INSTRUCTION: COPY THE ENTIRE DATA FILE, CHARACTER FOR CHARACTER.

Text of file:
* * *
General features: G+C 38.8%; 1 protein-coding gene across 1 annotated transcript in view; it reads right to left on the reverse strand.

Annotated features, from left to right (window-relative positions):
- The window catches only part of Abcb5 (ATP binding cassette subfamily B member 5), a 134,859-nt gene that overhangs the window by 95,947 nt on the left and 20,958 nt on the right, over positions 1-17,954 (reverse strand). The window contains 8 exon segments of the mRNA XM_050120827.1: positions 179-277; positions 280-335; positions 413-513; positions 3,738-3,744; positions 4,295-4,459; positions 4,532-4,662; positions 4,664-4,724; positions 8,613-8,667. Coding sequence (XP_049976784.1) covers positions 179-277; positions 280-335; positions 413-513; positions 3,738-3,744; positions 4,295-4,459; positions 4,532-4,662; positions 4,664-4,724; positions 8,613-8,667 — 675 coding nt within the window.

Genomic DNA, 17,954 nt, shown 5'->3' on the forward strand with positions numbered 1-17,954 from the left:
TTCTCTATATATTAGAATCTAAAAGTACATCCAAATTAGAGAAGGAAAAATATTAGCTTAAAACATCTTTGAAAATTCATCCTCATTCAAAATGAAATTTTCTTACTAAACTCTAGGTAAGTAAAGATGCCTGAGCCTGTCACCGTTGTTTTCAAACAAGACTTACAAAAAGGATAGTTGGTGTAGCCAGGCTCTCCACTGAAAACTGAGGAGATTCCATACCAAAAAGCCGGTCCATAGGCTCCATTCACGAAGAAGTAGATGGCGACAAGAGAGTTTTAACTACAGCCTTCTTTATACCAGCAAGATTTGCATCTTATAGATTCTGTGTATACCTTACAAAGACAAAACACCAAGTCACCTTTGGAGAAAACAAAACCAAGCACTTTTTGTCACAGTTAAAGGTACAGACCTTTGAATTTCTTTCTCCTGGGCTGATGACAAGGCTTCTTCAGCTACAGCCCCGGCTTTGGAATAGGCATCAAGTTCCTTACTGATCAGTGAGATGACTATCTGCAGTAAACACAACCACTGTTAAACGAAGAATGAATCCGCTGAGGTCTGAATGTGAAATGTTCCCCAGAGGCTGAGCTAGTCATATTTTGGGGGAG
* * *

General features: G+C 38.8%; 1 protein-coding gene across 1 annotated transcript in view; it reads right to left on the reverse strand.

Annotated features, from left to right (window-relative positions):
- The window catches only part of Abcb5 (ATP binding cassette subfamily B member 5), a 134,859-nt gene that overhangs the window by 95,947 nt on the left and 20,958 nt on the right, over positions 1-17,954 (reverse strand). The window contains 8 exon segments of the mRNA XM_050120827.1: positions 179-277; positions 280-335; positions 413-513; positions 3,738-3,744; positions 4,295-4,459; positions 4,532-4,662; positions 4,664-4,724; positions 8,613-8,667. Coding sequence (XP_049976784.1) covers positions 179-277; positions 280-335; positions 413-513; positions 3,738-3,744; positions 4,295-4,459; positions 4,532-4,662; positions 4,664-4,724; positions 8,613-8,667 — 675 coding nt within the window.

Genomic DNA, 17,954 nt, shown 5'->3' on the forward strand with positions numbered 1-17,954 from the left:
TTCTCTATATATTAGAATCTAAAAGTACATCCAAATTAGAGAAGGAAAAATATTAGCTTAAAACATCTTTGAAAATTCATCCTCATTCAAAATGAAATTTTCTTACTAAACTCTAGGTAAGTAAAGATGCCTGAGCCTGTCACCGTTGTTTTCAAACAAGACTTACAAAAAGGATAGTTGGTGTAGCCAGGCTCTCCACTGAAAACTGAGGAGATTCCATACCAAAAAGCCGGTCCATAGGCTCCATTCACGAAGAAGTAGATGGCGACAAGAGAGTTTTAACTACAGCCTTCTTTATACCAGCAAGATTTGCATCTTATAGATTCTGTGTATACCTTACAAAGACAAAACACCAAGTCACCTTTGGAGAAAACAAAACCAAGCACTTTTTGTCACAGTTAAAGGTACAGACCTTTGAATTTCTTTCTCCTGGGCTGATGACAAGGCTTCTTCAGCTACAGCCCCGGCTTTGGAATAGGCATCAAGTTCCTTACTGATCAGTGAGATGACTATCTGCAGTAAACACAACCACTGTTAAACGAAGAATGAATCCGCTGAGGTCTGAATGTGAAATGTTCCCCAGAGGCTGAGCTAGTCATATTTTGGGGGAG